A custom process was devised to fabricate such delicate threads. The developed microfabrication process allows for easy and fast production of these threads. Each of the 96 threads contain 32 independent electrodes. The researchers have developed over 20 different types of threads each with three layers of insulation and two layers of conductors.
The insertion head contains six light modules each capable of illuminations with 405nm, 525nm, 650nm, or white light. The 405nm module allows the robot to visualize for alignment. The 525nm light in conjunction with stereoscopic cameras and specialized software allow for estimation of the surface of the brain surface. This complex setup allows for the robot to implant electrodes around previously identified microvasculature. This system has demonstrated an 87.1%% insertion success rate over 19 surgeries. Small manual adjustments were made. This resulted in an unprecedented insertion rate of 29.6 electrodes per minute.
The custom chip produced by Neuralink provides unparalleled signal amplification and digitization within an impressively small package. Their system rejects background noise, and digitizes the amplified signals to be streamed out of the unit for real time-processing. This system uses minimal power and takes up a fraction of the size of other systems. The researchers currently have two configurations. System A has better overall performance measures, but less channels for communication. System B has more channels but slightly worse performance. The data is then streamed to a computer for live data analysis.
System A and B were implanted into Long-Evans rats. System A was able to record 1344 of 1536 channels simultaneously. The exact channels can be changed according to what is desired. System B was able to record from all 3072 channels simultaneously. The use of the researchers custom online spike-detection software was instrumental in decreasing their systems energy usage, latency, size, and accuracy.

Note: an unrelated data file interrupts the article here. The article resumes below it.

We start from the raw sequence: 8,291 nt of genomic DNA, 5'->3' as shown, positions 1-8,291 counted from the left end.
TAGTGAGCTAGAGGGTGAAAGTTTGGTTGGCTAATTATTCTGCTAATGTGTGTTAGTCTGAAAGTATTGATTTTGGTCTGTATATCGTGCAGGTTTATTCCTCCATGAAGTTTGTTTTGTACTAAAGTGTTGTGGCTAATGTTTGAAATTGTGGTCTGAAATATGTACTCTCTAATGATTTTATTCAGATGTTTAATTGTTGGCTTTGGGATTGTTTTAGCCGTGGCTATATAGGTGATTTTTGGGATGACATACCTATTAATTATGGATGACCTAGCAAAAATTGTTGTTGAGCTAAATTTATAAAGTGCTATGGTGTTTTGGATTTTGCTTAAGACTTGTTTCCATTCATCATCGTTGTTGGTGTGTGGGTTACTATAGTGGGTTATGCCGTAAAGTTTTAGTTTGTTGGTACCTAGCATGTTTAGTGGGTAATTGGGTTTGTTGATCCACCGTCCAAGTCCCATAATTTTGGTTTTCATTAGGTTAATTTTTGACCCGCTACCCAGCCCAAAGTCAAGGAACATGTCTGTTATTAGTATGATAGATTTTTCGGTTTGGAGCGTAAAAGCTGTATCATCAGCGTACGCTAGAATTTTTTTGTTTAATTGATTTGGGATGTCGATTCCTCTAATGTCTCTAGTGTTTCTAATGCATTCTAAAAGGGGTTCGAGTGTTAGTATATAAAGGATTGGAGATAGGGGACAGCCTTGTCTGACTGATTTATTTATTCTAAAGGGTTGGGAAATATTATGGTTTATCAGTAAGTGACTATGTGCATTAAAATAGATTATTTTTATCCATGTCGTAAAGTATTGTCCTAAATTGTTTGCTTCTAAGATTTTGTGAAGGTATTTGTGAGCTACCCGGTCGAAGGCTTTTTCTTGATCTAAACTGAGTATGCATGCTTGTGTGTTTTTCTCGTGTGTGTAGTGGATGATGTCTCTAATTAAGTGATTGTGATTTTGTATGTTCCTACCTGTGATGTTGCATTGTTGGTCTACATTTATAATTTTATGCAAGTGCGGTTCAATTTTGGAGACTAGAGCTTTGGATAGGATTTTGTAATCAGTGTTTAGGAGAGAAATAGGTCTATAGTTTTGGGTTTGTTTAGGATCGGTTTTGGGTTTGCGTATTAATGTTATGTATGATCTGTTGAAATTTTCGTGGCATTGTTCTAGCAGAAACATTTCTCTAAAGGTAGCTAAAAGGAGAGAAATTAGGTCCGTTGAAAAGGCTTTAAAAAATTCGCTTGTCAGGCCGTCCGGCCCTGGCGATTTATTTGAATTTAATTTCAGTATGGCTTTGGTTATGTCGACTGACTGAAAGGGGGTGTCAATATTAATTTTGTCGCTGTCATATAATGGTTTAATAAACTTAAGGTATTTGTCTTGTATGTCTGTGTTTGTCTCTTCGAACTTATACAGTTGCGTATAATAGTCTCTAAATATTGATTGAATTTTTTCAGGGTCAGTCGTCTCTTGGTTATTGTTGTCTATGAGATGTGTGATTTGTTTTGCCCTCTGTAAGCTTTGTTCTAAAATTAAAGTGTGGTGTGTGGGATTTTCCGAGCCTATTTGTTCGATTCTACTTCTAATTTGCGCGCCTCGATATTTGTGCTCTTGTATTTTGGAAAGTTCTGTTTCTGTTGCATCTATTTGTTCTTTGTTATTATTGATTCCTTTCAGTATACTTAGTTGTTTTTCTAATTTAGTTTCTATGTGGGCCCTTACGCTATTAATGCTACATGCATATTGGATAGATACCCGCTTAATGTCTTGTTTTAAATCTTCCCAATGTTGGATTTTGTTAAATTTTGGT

The systems developed in this experiment serve two main purposes. First, it is a research platform for use in rodents. Secondly it serves as a prototype of a human version used in clinical applications. The system is easily implantable and allows for rapid refinement. The next step is to modulate neuronal activity. This could potentially give the sense of touch back or allow movement of paralyzed individuals. The researchers system was designed to allow electrical stimulation through every channel, but it was not demonstrated in this paper. The research system offers distinct advantages over previous approaches. The size and composition of the probes is unparalleled in size and biocompatibility. Similarly, the ability to choose where the probes are placed allows greater flexibility and avoidance of vasculature. Finally, the system allows very high channel counts with a low power consumption and small packaging. In theory multiple systems could be readily implanted onto a human to interface with more neurons. Various technological improvements must be made before practical. This offers an unparalleled scalable prototype from which to move forward. This system shows the potential to offer paralyzed patients the ability to control a digital mouse or keyboard. Additionally, it could feasibly be used to restore motor function.